Sunday, April 27, 2008

what we talk about when we talk about wine

I volunteered to help my father pour wine at the James River Wine Festival this year. He has poured for one of the better wineries for the past few years, and I joined him this year. It seemed appropriate since this festival is something that brought me to Richmond annually for a few years in the nineties. At that point, the festival was a funky little affair held on Browns Island, downtown where the James River bisects Richmond, and it seemed important to the burgeoning wine industry in the state.

The festival has since been moved out to the far 'burbs west of town, in an odd little pavilion in a corporate park. It has also gone the way of many events that someone here thought they could make better. There are lots of craft vendors selling the usual "art" fare, there are the various random vendors selling things like home window treatments, and there are the requisite cover bands playing "Twist and Shout" one more time. Food is provided by the usual funnel cake/sausage/hamburger/gyro/fries/nachos stand, a crab cake stand, and one lone local restaurant that decided to buy in--without really being able to compete with the funnel cakes or the crab cakes. Hell, I even opted for the traveling crab cake stand and their overly sweet lemonade.

But the festival is supposed to be all about wine, right? Right. Except that many of the people who flock to these festivals know very little about wine. Instead, they know "what they like." As I learned, this means sweet wines. Think Riesling with sugar dumped into it. Or the berry wines hawked by several of the wineries. Some people are so adamant that they will categorically refuse to taste any other wine.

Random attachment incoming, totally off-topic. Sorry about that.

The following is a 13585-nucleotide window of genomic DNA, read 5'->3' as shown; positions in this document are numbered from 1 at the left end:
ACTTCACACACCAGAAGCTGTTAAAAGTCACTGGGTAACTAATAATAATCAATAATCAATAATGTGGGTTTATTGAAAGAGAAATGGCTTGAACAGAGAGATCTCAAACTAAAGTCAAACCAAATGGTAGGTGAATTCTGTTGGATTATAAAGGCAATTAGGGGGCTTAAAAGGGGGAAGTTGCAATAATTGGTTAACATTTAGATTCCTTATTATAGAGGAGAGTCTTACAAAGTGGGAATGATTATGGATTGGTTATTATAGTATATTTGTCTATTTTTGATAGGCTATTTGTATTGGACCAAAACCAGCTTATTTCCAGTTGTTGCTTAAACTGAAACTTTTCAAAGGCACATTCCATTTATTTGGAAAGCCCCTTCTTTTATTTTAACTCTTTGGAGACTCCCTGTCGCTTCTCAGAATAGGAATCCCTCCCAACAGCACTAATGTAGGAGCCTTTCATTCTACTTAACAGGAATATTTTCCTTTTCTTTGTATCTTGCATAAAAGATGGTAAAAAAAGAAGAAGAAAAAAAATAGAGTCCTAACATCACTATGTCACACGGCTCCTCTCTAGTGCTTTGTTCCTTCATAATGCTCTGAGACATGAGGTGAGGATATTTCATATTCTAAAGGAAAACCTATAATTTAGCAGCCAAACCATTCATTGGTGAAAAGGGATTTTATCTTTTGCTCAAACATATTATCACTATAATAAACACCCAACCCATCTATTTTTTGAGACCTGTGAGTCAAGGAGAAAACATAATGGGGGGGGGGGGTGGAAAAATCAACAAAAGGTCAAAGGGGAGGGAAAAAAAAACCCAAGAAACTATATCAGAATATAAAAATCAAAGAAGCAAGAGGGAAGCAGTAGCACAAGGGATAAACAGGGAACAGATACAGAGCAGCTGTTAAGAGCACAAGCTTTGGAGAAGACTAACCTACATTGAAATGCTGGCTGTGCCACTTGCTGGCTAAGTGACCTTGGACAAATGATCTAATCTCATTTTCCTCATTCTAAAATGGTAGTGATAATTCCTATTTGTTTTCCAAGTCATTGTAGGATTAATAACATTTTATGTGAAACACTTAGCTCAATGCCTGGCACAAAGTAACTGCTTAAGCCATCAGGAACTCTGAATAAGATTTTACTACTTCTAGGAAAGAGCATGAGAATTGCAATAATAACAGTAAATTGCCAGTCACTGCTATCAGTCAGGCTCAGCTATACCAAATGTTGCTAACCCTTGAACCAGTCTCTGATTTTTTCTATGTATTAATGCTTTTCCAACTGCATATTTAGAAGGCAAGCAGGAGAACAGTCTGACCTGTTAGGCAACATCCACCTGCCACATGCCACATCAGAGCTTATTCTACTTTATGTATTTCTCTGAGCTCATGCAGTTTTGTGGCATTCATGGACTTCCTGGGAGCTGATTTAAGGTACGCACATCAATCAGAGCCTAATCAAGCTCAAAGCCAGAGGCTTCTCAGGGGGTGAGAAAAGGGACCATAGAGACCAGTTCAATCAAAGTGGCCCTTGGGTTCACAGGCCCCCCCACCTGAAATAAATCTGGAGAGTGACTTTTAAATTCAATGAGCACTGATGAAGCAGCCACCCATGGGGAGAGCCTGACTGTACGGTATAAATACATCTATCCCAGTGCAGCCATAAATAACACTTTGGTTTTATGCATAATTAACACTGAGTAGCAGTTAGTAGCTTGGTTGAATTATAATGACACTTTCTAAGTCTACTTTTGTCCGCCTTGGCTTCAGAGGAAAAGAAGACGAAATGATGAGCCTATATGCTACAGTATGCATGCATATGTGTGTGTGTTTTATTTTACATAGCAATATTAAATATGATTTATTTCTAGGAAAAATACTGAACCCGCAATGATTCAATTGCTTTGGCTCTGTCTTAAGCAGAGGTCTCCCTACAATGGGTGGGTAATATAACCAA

The winery I was pouring for is proud of the fact that their wines are dry. In fact, even their dessert wines have residual sugars as low as three percent. Considering that many of the "sweet" wines poured by other makers push into the 12-15% range, even the dessert wine we were pouring wasn't sweet by some people's standards. It was clear early on that it wasn't even worth trying to get some of the people to try the wines if all they wanted was sweet. (And the winemaker had asked us not to pour the dessert wine frivolously.) There were a number of people who treated it as a slight that we didn't have anything they wanted. What they seemed to forget is that these festivals are supposed to be a two-way street: festival-goers get to try new wines for a small price, and since the wineries are there to sell wine, festival-goers are expected to buy some wine.

After pouring for a few hours, I had the chance to roam around and do a bit of tasting myself. What I found, however, was that there were only a few of the better wineries present: Barboursville, Veritas, Villa Appalaccia, Tarara, Corcoran, and a few others I've already forgotten. Most of the wineries, however, were places like Peaks of Otter which serves a habanero wine and various fruit creations that don't really deserve to be called wine. In addition, there was a whole tier of wineries that also sell treacly, sweet creations, and whose main draw seems to be their proximity to the highway and their pretty tasting rooms. There was one winery, in particular, that I was shocked to see in attendance--their wines were so bad when they opened three years ago, I figured they'd go under.

Ultimately, many of the people who attended the festival wouldn't even get to taste some of the best wines being produced in Virginia. Why? Because of sweet wines and suburban silliness. Or more to the point: when the festival was moved and "improved," attending became less profitable for many of the wineries who care more about interesting, challenging wines. Clearly, there are some that hang on, but even some of those producers have begun to push the showmanship a little bit and maybe even added a few sweet wines themselves.

The owner of the winery I poured for also made a good point. Because we don't have a food culture in the States, we are not culturally attuned to see wine as an accompaniment for food. Yesterday, that was made even more clear: food options were not only limited, they were not at all attuned to third word in the name of the festival. So what we have in the end is an event that is no longer held anywhere near the James River, and for which the wine (or what wine should be) ends up being secondary to the festival.


I could add more, but it's getting late.